Best Inside Zone Runners
When looking at the tendencies in single categories, we can add Arizona (~49% IZ frequency) and Miami (~36%) to the list of potential landing spots for those runners who shine on Inside Zone. Arizona may sit pretty with Chase Edmonds, but they should be looking for another runner now that Kenyan Drake is in Vegas. Miami’s Myles Gaskin had an efficient season at 4.11 ypc, but he was on the low end of the spectrum 47th of 62 running backs charted in 2020’s RBV model. Salvon Ahmed could put a damper on any perceived opportunity, however as the best IZ runner. RBV’s 2020 data did indicate he was a good fit in that scheme. With that said, let’s see who could shine in a team’s Inside Zone scheme from this rookie class.
While Michael Carter may be known for his ability on the boundary, Inside Zone is where he really shines. At 83% adjusted success rate, fluid feet and excellent vision in the trenches are major contributing factors. As you can see in the below clip, he can maximize the space by his willingness to trade paint with the right guard and tackle. We also get a glimpse of his contact balance which is a core feature of his game.
In this clip we see the speed of his mind-body connection translating to his fluid feet. The intended point of attack was the left A or B gap, but as blocking develops, he recognizes the cutback lane bursts through it.
Inside Zone is allows for more efficient downhill running. This will let Carter to get to the second level more directly, increasing the frequency of seeing his other tools. His finishing qualities include elusiveness and anticipatory vision in the open field. Take a look at this next play and pay attention to when he reaches the second level. He reads the defenders from his left, and their pad alignment parallel to the sideline indicates an aggressive pursuit. He takes advantage with his footwork and exploits the cutback void created by the linebackers.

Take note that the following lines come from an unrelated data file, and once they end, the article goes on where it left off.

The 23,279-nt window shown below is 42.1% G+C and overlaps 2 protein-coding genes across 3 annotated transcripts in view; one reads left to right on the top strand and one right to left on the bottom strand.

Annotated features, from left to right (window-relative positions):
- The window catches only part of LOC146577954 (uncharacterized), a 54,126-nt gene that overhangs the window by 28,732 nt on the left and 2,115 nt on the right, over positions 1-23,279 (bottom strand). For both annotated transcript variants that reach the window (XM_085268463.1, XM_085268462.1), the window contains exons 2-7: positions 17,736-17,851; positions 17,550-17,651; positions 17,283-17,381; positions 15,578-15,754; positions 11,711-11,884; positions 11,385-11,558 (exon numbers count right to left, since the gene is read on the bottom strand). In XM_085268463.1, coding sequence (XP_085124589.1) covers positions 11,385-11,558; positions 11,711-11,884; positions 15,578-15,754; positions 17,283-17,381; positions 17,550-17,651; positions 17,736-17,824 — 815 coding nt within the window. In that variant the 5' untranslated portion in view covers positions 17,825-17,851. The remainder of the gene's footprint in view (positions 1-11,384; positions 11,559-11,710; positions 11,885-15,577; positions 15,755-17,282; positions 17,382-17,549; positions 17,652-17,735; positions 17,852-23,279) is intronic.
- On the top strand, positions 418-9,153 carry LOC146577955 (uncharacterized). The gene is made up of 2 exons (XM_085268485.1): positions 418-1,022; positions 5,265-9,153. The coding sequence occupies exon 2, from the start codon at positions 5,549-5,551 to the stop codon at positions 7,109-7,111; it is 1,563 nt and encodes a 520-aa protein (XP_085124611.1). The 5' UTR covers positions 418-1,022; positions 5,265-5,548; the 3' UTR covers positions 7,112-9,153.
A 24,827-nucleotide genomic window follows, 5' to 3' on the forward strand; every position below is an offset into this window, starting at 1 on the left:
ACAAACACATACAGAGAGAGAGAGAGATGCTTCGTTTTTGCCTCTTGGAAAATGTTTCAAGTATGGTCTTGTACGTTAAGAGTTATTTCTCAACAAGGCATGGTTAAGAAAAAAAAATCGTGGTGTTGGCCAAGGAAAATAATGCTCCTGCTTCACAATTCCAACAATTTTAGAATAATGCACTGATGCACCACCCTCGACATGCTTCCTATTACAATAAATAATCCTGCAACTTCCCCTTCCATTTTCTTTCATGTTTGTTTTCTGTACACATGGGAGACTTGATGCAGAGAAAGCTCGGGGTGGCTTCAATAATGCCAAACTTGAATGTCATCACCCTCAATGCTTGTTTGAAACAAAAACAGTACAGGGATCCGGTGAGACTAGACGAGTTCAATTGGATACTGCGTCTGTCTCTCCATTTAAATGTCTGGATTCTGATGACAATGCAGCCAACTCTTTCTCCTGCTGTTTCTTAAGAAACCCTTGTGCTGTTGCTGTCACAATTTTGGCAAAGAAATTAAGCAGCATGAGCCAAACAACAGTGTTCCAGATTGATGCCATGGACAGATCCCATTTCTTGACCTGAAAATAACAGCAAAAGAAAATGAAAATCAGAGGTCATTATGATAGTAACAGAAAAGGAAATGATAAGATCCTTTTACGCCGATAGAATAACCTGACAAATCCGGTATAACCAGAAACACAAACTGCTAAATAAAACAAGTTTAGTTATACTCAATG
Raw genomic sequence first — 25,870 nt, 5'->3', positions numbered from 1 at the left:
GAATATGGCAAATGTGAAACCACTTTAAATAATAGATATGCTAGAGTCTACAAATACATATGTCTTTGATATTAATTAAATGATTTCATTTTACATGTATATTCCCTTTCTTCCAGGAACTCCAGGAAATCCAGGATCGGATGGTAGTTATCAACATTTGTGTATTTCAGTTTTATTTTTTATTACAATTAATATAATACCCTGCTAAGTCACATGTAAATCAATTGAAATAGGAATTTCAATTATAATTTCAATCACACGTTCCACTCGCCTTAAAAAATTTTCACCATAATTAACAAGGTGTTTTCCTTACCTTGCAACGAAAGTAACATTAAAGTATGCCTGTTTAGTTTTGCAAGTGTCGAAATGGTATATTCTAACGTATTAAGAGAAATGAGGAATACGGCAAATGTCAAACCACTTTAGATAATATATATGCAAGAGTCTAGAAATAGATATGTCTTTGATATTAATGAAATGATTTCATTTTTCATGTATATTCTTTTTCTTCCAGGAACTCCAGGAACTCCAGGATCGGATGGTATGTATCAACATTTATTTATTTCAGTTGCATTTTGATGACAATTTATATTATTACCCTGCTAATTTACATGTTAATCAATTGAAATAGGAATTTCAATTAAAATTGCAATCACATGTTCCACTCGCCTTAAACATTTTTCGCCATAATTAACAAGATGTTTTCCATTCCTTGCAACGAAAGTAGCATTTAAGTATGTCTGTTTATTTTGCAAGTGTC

Carter has the tools to be explosive and dynamic in space, and he should be exciting anywhere that he lands. To see a more in-depth look, check out his profile by Lake Slabach. Another exciting runner, known for his explosiveness, is also effective in this scheme.
Scouting Report Excerpt – Travis Etienne
Travis Etienne has the speed, burst, and vision preferred in running back prospects. Good hands out of the backfield with a good catch radius, elevation, and very good body control will compliment his ability to line up outside. Brings explosiveness that will be a mismatch vs most LBs and will exploit weak arm tackles w/ play strength. With that said, as a long strider, he does not display high-end finishing qualities of power and elusiveness, though he can be ‘slippery’ through use of his hip flexibility. His speed, however, is dangerous in the open and sure to exploit defenders using bad angles.Vernon Meighan – Travis Etienne Scouting Report
Travis Etienne Tape
Above is an excerpt from a report I wrote upon Travis Etienne. One of the things that stand out is his straight-line speed and acceleration. Both of these qualities make him an excellent fit for a heavy dose of inside zone runs. At a 75% adjusted success rate on observed IZ runs, we can see why he has been among the top names amongst college running backs. One of his keys to success is the patience to press the line of scrimmage. This will complement his explosive ability when it opens up cutback lanes. Engineering plays to get him into space make him the most dangerous. Take a look at the result when the defense allows this to happen.
Now, this was a draw play, so it is tough to evaluate in the context of what he will see/do in the NFL. No matter what, we can see his home run speed as he increases distance the between him and pursuers.
I mentioned my concerns about his power, but to clarify that a bit, I actually love his play strength and balance against imperfect tackle attempts at his legs. The above play demonstrates this somewhat. You need to have good play strength and balance to recover from attempted shoe-string tackles like this. The challenge is the head-on hits seldom result in him finishing forward due to his pad level. But for glancing blows, this isn’t an issue, as seen in the below clip. This is more of a note than true concern because we are banking on offenses getting creative to get him in space. Landing on an innovative team that can block Inside Zone consistently well is a problem for all opponents.